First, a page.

Legal framework for lecture recordings


In the following, the legal framework conditions that must be observed for any recording of events are addressed. The rights of the lecturer, the participants and the recorder must be observed in each case. The general conditions apply regardless of the place of recording, the technical systems used and the recording methods.

Data protection and personal rights

Any recording of a person's image or sound without their consent is a violation of the personal rights of the person concerned and may also constitute a breach of data protection. It is mandatory to explain before the start of any recording of other persons what and what is to be recorded as well as for what purpose the recordings are to be used, in particular in what context further processing or publication is planned and when the recordings will be deleted. Valid voluntary consent must be obtained from the persons affected by the planned recording. Reference shall be made to the existing right to object at a later date with effect for the future. Should the right of revocation be exercised, the data subject must be deleted from the recordings. In the event that no consent to the recording is given by the person concerned from the outset, the person concerned can switch off the sound and image recording function. This must be pointed out.
 It is not permitted to record participants without their consent. The participants' declaration of consent only entitles the teacher to record the event. A declaration of consent does not allow the participants themselves to make sound and image recordings or recordings. The participants are not allowed to record the event and thus the teachers and the other participants. Violation of this rule may result in criminal prosecution (§ 201 Para. 1 No. 1 StGB)

Recording only of teachers by themselves

If teachers only record themselves in their own (online) event and do not include image or sound recordings of other participants in the recording, this is legally possible, as the teachers are usually the authors of their course. It is possible to pause the recording during phases of the discussion and thus exclude these sections from the recording. Questions from the auditorium could also be asked in a parallel chat and then read out before being answered by the teachers. It makes sense to exclude accidental recordings as much as possible, e.g. by deactivating the cameras and microphones of participants as centrally as possible before phases of the recording or even during the entire event.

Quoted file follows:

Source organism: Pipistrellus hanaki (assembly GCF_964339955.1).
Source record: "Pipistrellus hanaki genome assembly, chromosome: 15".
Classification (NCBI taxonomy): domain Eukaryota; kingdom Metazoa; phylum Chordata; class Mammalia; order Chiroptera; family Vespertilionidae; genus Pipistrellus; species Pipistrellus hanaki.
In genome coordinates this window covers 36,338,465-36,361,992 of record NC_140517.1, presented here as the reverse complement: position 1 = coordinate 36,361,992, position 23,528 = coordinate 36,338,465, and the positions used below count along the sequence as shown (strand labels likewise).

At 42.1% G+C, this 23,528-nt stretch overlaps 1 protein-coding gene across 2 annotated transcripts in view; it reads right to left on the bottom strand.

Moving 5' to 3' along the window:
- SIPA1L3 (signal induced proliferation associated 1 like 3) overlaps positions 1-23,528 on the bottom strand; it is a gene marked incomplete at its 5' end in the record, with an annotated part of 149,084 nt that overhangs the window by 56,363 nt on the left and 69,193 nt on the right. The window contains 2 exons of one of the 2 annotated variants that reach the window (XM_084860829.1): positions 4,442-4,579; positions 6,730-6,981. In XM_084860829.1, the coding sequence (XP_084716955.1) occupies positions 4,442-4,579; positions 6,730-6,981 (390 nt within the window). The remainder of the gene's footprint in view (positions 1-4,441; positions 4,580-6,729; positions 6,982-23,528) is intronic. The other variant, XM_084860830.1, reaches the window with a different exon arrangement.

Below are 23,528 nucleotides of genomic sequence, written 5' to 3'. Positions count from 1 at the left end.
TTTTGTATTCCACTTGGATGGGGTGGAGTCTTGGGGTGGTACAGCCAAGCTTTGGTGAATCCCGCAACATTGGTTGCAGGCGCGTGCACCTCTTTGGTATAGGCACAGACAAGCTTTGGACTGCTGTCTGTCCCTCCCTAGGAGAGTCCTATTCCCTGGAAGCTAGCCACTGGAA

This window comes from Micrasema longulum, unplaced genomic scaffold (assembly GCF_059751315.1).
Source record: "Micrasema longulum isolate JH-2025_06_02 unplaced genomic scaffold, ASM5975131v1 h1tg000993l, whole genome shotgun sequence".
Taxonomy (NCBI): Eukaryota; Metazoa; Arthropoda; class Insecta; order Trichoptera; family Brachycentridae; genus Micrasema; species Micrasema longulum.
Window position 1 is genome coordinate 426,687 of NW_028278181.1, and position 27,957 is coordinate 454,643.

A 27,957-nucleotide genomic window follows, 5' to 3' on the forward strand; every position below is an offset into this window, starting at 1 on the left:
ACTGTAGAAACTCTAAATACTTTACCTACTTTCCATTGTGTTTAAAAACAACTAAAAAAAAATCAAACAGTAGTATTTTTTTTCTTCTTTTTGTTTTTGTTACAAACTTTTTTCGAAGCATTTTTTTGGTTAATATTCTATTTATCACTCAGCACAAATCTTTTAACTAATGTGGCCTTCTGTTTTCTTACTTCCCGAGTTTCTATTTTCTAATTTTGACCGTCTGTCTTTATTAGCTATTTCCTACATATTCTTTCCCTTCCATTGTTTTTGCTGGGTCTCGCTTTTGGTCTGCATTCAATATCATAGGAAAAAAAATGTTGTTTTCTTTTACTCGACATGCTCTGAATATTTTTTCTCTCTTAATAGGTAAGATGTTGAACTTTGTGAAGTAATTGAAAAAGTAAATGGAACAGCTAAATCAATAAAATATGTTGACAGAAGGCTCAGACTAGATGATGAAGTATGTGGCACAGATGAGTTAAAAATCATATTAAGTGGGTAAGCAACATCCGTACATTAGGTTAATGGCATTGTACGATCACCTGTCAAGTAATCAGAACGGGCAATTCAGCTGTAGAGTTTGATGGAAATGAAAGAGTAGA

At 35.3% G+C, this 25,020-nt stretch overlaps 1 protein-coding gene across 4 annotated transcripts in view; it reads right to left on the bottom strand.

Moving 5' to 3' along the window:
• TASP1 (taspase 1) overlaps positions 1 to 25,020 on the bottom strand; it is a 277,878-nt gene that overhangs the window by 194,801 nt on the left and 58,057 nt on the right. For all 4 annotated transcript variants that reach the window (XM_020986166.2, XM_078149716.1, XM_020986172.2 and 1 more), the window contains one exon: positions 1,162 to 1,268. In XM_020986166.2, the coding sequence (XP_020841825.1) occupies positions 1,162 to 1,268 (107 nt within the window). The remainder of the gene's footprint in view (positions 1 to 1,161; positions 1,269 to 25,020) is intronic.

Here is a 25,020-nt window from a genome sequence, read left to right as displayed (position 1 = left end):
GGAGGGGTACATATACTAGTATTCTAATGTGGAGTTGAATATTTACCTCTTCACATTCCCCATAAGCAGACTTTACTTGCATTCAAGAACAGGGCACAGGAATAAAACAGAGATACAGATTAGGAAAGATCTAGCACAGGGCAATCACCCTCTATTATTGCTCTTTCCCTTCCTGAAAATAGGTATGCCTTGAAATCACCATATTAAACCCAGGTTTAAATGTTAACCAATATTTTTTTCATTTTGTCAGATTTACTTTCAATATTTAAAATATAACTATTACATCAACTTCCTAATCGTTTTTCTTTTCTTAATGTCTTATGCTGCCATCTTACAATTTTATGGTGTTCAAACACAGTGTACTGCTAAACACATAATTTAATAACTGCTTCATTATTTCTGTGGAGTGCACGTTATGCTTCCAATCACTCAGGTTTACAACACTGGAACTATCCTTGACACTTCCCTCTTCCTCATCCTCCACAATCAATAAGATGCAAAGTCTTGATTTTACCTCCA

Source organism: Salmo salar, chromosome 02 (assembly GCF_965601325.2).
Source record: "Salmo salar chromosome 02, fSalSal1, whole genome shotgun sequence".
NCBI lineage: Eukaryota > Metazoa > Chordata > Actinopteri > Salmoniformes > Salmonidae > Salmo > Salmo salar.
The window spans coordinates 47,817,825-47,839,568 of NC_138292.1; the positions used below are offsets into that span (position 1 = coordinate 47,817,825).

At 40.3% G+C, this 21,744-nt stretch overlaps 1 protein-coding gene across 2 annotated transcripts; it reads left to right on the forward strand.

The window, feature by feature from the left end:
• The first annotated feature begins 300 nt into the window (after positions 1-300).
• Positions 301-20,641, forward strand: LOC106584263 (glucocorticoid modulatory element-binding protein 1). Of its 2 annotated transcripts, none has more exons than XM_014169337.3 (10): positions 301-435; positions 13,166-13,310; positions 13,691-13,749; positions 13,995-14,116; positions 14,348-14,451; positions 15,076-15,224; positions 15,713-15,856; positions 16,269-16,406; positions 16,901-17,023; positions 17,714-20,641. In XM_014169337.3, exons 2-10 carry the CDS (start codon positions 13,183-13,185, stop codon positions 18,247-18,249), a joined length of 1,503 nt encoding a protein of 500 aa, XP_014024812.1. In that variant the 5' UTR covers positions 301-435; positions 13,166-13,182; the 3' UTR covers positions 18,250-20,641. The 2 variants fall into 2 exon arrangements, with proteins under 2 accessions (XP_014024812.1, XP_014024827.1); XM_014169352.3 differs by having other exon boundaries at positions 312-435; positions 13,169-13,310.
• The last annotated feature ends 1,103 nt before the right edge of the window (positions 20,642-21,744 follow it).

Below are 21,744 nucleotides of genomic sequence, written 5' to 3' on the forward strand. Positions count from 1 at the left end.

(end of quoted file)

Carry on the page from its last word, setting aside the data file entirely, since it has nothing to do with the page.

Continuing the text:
Recording participants as well

If it is intended to make video and/or audio recordings of participants, the consent of the persons concerned is mandatory. The declaration of consent must be documented. In addition, the following information must be provided
 - what is to be recorded,
 - what purpose the recordings will serve,
 - whether and, if so, where publication of the recordings is planned (internally at the university (Stud.IP)/internet (on educational platforms, please clarify with the ZMML in advance/only livestream during the event).
 - when the recordings will be deleted.
 In addition, the right to revoke consent with effect for the future must be pointed out, as well as how this revocation can be made and what the consequences of the revocation would be. It must be made clear that if the recording is published on the internet, there is no longer complete control over copies of the recording and that only local copies could be deleted.
 In particular, the possibility of later revocation of consent once it has been given and the effort involved in obtaining and administering consent makes the recording of participants problematic from a data protection point of view.


When publishing a recording, it must also be ensured that the regulations of copyright law are observed and that copyright-protected works of third parties are only used if this is legally permissible, e.g. quotations within the meaning of § 51 UrhG. The legal exception for the use of a copyright-protected work of a third party in the context of courses pursuant to § 60 a UrhG only applies if the recording is made available to a restricted group of persons in a password-protected area within the university and the other requirements of § 60 a UrhG are met.

Exceptional case Livestreams

If one restricts oneself purely to livestreams in the context of a course that is closed in its circle of participants, these can be made without the consent of students who are also filmed. The reason: no recordings are permanently stored and duplicated and access to the stream, which is only available temporarily, is limited to the group of participants in the course.